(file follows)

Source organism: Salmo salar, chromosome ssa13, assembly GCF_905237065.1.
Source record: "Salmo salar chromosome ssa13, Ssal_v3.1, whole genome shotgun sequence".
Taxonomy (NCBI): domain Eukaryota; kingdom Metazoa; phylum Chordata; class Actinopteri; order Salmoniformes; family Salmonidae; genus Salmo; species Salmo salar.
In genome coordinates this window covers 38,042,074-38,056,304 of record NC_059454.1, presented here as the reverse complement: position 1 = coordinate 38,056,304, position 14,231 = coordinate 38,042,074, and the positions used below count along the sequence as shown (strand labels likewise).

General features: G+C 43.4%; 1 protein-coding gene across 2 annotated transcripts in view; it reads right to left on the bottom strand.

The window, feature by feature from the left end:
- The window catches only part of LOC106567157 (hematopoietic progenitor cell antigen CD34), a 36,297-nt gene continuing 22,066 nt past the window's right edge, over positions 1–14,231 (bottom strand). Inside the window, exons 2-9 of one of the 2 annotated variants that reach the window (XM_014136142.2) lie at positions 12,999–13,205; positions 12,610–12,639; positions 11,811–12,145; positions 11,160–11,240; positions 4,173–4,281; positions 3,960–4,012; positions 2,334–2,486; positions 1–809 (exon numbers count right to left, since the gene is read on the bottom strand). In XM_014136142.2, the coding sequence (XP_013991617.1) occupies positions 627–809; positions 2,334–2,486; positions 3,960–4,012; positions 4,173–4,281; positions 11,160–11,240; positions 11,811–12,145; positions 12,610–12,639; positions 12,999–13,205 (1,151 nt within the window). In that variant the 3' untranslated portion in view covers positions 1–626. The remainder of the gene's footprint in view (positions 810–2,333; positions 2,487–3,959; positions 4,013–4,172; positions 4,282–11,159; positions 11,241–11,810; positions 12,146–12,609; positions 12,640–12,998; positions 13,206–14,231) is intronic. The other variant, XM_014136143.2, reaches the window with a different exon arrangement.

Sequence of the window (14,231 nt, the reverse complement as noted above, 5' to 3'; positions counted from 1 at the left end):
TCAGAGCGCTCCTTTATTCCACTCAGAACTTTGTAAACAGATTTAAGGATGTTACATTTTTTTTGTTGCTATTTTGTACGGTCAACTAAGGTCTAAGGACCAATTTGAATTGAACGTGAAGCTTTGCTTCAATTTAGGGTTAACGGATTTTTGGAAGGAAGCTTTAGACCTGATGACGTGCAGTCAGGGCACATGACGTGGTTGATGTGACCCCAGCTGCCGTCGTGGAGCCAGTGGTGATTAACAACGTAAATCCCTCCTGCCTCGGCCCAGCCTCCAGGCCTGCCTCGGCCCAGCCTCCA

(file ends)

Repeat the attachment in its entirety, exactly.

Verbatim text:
Source organism: Salmo salar, chromosome ssa13, assembly GCF_905237065.1.
Source record: "Salmo salar chromosome ssa13, Ssal_v3.1, whole genome shotgun sequence".
Taxonomy (NCBI): domain Eukaryota; kingdom Metazoa; phylum Chordata; class Actinopteri; order Salmoniformes; family Salmonidae; genus Salmo; species Salmo salar.
In genome coordinates this window covers 38,042,074-38,056,304 of record NC_059454.1, presented here as the reverse complement: position 1 = coordinate 38,056,304, position 14,231 = coordinate 38,042,074, and the positions used below count along the sequence as shown (strand labels likewise).

General features: G+C 43.4%; 1 protein-coding gene across 2 annotated transcripts in view; it reads right to left on the bottom strand.

The window, feature by feature from the left end:
- The window catches only part of LOC106567157 (hematopoietic progenitor cell antigen CD34), a 36,297-nt gene continuing 22,066 nt past the window's right edge, over positions 1–14,231 (bottom strand). Inside the window, exons 2-9 of one of the 2 annotated variants that reach the window (XM_014136142.2) lie at positions 12,999–13,205; positions 12,610–12,639; positions 11,811–12,145; positions 11,160–11,240; positions 4,173–4,281; positions 3,960–4,012; positions 2,334–2,486; positions 1–809 (exon numbers count right to left, since the gene is read on the bottom strand). In XM_014136142.2, the coding sequence (XP_013991617.1) occupies positions 627–809; positions 2,334–2,486; positions 3,960–4,012; positions 4,173–4,281; positions 11,160–11,240; positions 11,811–12,145; positions 12,610–12,639; positions 12,999–13,205 (1,151 nt within the window). In that variant the 3' untranslated portion in view covers positions 1–626. The remainder of the gene's footprint in view (positions 810–2,333; positions 2,487–3,959; positions 4,013–4,172; positions 4,282–11,159; positions 11,241–11,810; positions 12,146–12,609; positions 12,640–12,998; positions 13,206–14,231) is intronic. The other variant, XM_014136143.2, reaches the window with a different exon arrangement.

Sequence of the window (14,231 nt, the reverse complement as noted above, 5' to 3'; positions counted from 1 at the left end):
TCAGAGCGCTCCTTTATTCCACTCAGAACTTTGTAAACAGATTTAAGGATGTTACATTTTTTTTGTTGCTATTTTGTACGGTCAACTAAGGTCTAAGGACCAATTTGAATTGAACGTGAAGCTTTGCTTCAATTTAGGGTTAACGGATTTTTGGAAGGAAGCTTTAGACCTGATGACGTGCAGTCAGGGCACATGACGTGGTTGATGTGACCCCAGCTGCCGTCGTGGAGCCAGTGGTGATTAACAACGTAAATCCCTCCTGCCTCGGCCCAGCCTCCAGGCCTGCCTCGGCCCAGCCTCCA